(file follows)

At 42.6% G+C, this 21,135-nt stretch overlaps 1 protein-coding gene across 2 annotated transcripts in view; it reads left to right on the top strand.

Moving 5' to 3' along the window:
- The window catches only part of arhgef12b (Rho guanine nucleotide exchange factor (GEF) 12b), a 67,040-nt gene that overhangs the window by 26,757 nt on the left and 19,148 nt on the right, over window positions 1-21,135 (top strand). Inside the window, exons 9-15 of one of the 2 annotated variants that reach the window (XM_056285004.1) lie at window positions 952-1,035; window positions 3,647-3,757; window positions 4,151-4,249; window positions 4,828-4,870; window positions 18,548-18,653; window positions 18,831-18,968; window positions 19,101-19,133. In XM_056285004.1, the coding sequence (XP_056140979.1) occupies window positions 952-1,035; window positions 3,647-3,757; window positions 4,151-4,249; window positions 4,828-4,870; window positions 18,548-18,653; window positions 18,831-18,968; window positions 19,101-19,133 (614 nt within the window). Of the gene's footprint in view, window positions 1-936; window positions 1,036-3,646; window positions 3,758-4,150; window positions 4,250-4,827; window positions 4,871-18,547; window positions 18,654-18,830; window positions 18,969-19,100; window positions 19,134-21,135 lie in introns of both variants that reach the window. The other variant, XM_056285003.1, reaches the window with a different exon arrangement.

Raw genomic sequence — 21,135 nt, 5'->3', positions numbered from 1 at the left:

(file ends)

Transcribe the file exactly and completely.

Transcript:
At 42.6% G+C, this 21,135-nt stretch overlaps 1 protein-coding gene across 2 annotated transcripts in view; it reads left to right on the top strand.

Moving 5' to 3' along the window:
- The window catches only part of arhgef12b (Rho guanine nucleotide exchange factor (GEF) 12b), a 67,040-nt gene that overhangs the window by 26,757 nt on the left and 19,148 nt on the right, over window positions 1-21,135 (top strand). Inside the window, exons 9-15 of one of the 2 annotated variants that reach the window (XM_056285004.1) lie at window positions 952-1,035; window positions 3,647-3,757; window positions 4,151-4,249; window positions 4,828-4,870; window positions 18,548-18,653; window positions 18,831-18,968; window positions 19,101-19,133. In XM_056285004.1, the coding sequence (XP_056140979.1) occupies window positions 952-1,035; window positions 3,647-3,757; window positions 4,151-4,249; window positions 4,828-4,870; window positions 18,548-18,653; window positions 18,831-18,968; window positions 19,101-19,133 (614 nt within the window). Of the gene's footprint in view, window positions 1-936; window positions 1,036-3,646; window positions 3,758-4,150; window positions 4,250-4,827; window positions 4,871-18,547; window positions 18,654-18,830; window positions 18,969-19,100; window positions 19,134-21,135 lie in introns of both variants that reach the window. The other variant, XM_056285003.1, reaches the window with a different exon arrangement.

Raw genomic sequence — 21,135 nt, 5'->3', positions numbered from 1 at the left: